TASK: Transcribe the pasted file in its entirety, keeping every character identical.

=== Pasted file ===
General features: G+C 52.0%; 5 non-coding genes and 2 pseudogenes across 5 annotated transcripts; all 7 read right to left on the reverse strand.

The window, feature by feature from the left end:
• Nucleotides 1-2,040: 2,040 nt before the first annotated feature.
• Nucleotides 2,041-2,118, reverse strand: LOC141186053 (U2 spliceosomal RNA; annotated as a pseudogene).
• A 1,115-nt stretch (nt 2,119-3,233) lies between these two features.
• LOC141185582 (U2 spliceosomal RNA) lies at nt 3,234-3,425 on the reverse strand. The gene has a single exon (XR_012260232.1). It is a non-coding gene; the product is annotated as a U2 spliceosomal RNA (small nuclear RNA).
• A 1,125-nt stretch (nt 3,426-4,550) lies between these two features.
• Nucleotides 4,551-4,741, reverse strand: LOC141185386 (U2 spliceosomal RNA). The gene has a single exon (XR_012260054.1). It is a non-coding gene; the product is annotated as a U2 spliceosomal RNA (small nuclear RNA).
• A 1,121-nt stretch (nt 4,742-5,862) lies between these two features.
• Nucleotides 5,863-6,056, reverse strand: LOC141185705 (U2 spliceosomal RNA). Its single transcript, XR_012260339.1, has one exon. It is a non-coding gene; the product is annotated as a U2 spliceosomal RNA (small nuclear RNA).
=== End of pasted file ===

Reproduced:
General features: G+C 52.0%; 5 non-coding genes and 2 pseudogenes across 5 annotated transcripts; all 7 read right to left on the reverse strand.

The window, feature by feature from the left end:
• Nucleotides 1-2,040: 2,040 nt before the first annotated feature.
• Nucleotides 2,041-2,118, reverse strand: LOC141186053 (U2 spliceosomal RNA; annotated as a pseudogene).
• A 1,115-nt stretch (nt 2,119-3,233) lies between these two features.
• LOC141185582 (U2 spliceosomal RNA) lies at nt 3,234-3,425 on the reverse strand. The gene has a single exon (XR_012260232.1). It is a non-coding gene; the product is annotated as a U2 spliceosomal RNA (small nuclear RNA).
• A 1,125-nt stretch (nt 3,426-4,550) lies between these two features.
• Nucleotides 4,551-4,741, reverse strand: LOC141185386 (U2 spliceosomal RNA). The gene has a single exon (XR_012260054.1). It is a non-coding gene; the product is annotated as a U2 spliceosomal RNA (small nuclear RNA).
• A 1,121-nt stretch (nt 4,742-5,862) lies between these two features.
• Nucleotides 5,863-6,056, reverse strand: LOC141185705 (U2 spliceosomal RNA). Its single transcript, XR_012260339.1, has one exon. It is a non-coding gene; the product is annotated as a U2 spliceosomal RNA (small nuclear RNA).